April 19, 2013

Week two of 737 Ground School.........Check!

I just read a blog post from my buddy Swayne Martin about a difficult lesson he had this week while preparing for his Private Pilot's License.  There were several learning opportunities that occurred during the lesson that caught him by surprise.  He expressed more than once that he was "disappointed" with his performance.  I can relate to that sentiment. Sometimes the difficult lessons are the most beneficial, but they aren't always the most fun.  Today marked the end of the second week of a three week ground school program preparing me for three exams I'll have to take next week.  Of course, the end goal is to prepare me to be the best line pilot I can be, but right now, the focus is all on those darn exams...one step at a time.

So far my instruction has been focused on aircraft systems, emergency action items that must be performed from memory and the use of the Flight Management System (FMS) installed on our Boeing 737s.  Next week, I'll have one more day of instruction, followed by two days of what we affectionately call "stump the dummy."  My instructor will use those two days to ask me everything I need to know to pass the exams.  Once the exams are completed, I will be able to focus my attention on simulator training.

I had a few difficult lessons this week as the training schedule seems to close in on me when I most need extra time.  Each day, I have around three hours of instruction, two students with one instructor, followed by three to four hours of self-paced computer based training.  After I've checked those two items off the to-do list, I spend hours reviewing past lessons and preparing for what will be discussed the next day.  There simply isn't enough time to do everything I would like to accomplish.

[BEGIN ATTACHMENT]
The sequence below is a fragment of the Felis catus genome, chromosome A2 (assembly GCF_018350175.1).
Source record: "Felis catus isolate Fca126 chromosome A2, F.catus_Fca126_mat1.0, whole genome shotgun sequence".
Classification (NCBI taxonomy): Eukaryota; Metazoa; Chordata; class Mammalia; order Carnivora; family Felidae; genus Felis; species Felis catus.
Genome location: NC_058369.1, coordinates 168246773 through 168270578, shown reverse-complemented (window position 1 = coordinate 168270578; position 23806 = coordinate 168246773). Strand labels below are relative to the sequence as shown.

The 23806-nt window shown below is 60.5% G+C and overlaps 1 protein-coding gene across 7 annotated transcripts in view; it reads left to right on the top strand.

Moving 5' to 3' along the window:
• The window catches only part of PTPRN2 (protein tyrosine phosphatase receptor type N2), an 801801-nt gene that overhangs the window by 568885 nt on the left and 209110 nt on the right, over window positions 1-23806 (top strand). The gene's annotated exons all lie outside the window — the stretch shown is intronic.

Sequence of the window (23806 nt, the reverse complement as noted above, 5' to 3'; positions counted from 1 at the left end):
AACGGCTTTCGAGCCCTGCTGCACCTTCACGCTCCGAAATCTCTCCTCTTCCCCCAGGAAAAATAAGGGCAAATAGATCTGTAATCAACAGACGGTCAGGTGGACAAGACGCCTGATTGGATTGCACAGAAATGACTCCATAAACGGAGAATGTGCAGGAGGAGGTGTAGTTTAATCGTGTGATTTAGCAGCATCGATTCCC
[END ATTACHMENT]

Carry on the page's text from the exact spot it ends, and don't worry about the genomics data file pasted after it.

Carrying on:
Another part of my instruction takes place in procedure trainers like the ones I described in my last post.  Fortunately, my instructor successfully scheduled a full motion simulator for most of these lessons.  The sim is a much more useful instructional tool that accurately represents almost anything we might experience while flying the real airplane.  The up-side to using the sim is that I will be much more prepared for the next level of my training.  The down-side is that I'm expected to perform far more procedures than I would if we were using one of the paper trainers.  I keep reminding myself that the extra work will pay off.

 
We flew the sim again today...this time with me in the left seat and my sim partner acting as the first officer. We learned all about the HUD today, so I dropped the screen and utilized it for takeoff and landing just to get a feel for how it works.  The HUD is only installed on the captain's side of our 737s, so I won't get to use it on the line.  One of the bad aspects of training in both seats is that I've gotten a taste for the left seat again. I can't explain it, but the world looks very different from over there...and I like it a lot.